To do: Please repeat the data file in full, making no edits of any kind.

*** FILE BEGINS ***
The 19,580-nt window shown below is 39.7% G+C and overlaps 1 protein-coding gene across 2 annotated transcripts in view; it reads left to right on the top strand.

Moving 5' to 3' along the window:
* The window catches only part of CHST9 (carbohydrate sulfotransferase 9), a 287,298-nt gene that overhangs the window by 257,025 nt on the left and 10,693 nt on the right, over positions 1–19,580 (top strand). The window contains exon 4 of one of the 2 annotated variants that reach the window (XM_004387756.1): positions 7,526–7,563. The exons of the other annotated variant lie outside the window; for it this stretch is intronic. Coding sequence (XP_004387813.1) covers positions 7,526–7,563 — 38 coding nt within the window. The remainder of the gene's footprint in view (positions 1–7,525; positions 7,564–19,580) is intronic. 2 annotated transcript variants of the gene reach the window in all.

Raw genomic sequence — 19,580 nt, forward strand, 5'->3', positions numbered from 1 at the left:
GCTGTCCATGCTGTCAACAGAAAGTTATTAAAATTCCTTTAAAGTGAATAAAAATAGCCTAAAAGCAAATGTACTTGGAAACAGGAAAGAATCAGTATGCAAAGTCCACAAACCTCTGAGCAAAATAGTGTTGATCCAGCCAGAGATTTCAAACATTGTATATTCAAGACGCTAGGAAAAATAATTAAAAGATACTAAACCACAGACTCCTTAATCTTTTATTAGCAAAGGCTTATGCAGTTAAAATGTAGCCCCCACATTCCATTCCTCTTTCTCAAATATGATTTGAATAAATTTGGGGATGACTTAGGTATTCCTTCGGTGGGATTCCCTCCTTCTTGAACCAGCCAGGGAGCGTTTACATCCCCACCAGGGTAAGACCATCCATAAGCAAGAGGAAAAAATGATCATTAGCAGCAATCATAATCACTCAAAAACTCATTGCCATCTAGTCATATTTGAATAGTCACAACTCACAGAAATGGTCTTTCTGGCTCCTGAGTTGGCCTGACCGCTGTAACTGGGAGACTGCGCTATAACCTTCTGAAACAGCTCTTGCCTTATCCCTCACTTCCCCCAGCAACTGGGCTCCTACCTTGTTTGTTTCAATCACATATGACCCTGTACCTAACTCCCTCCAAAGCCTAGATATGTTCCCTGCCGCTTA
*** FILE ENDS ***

The 19,580-nt window shown below is 39.7% G+C and overlaps 1 protein-coding gene across 2 annotated transcripts in view; it reads left to right on the top strand.

Moving 5' to 3' along the window:
* The window catches only part of CHST9 (carbohydrate sulfotransferase 9), a 287,298-nt gene that overhangs the window by 257,025 nt on the left and 10,693 nt on the right, over positions 1–19,580 (top strand). The window contains exon 4 of one of the 2 annotated variants that reach the window (XM_004387756.1): positions 7,526–7,563. The exons of the other annotated variant lie outside the window; for it this stretch is intronic. Coding sequence (XP_004387813.1) covers positions 7,526–7,563 — 38 coding nt within the window. The remainder of the gene's footprint in view (positions 1–7,525; positions 7,564–19,580) is intronic. 2 annotated transcript variants of the gene reach the window in all.

Raw genomic sequence — 19,580 nt, forward strand, 5'->3', positions numbered from 1 at the left:
GCTGTCCATGCTGTCAACAGAAAGTTATTAAAATTCCTTTAAAGTGAATAAAAATAGCCTAAAAGCAAATGTACTTGGAAACAGGAAAGAATCAGTATGCAAAGTCCACAAACCTCTGAGCAAAATAGTGTTGATCCAGCCAGAGATTTCAAACATTGTATATTCAAGACGCTAGGAAAAATAATTAAAAGATACTAAACCACAGACTCCTTAATCTTTTATTAGCAAAGGCTTATGCAGTTAAAATGTAGCCCCCACATTCCATTCCTCTTTCTCAAATATGATTTGAATAAATTTGGGGATGACTTAGGTATTCCTTCGGTGGGATTCCCTCCTTCTTGAACCAGCCAGGGAGCGTTTACATCCCCACCAGGGTAAGACCATCCATAAGCAAGAGGAAAAAATGATCATTAGCAGCAATCATAATCACTCAAAAACTCATTGCCATCTAGTCATATTTGAATAGTCACAACTCACAGAAATGGTCTTTCTGGCTCCTGAGTTGGCCTGACCGCTGTAACTGGGAGACTGCGCTATAACCTTCTGAAACAGCTCTTGCCTTATCCCTCACTTCCCCCAGCAACTGGGCTCCTACCTTGTTTGTTTCAATCACATATGACCCTGTACCTAACTCCCTCCAAAGCCTAGATATGTTCCCTGCCGCTTA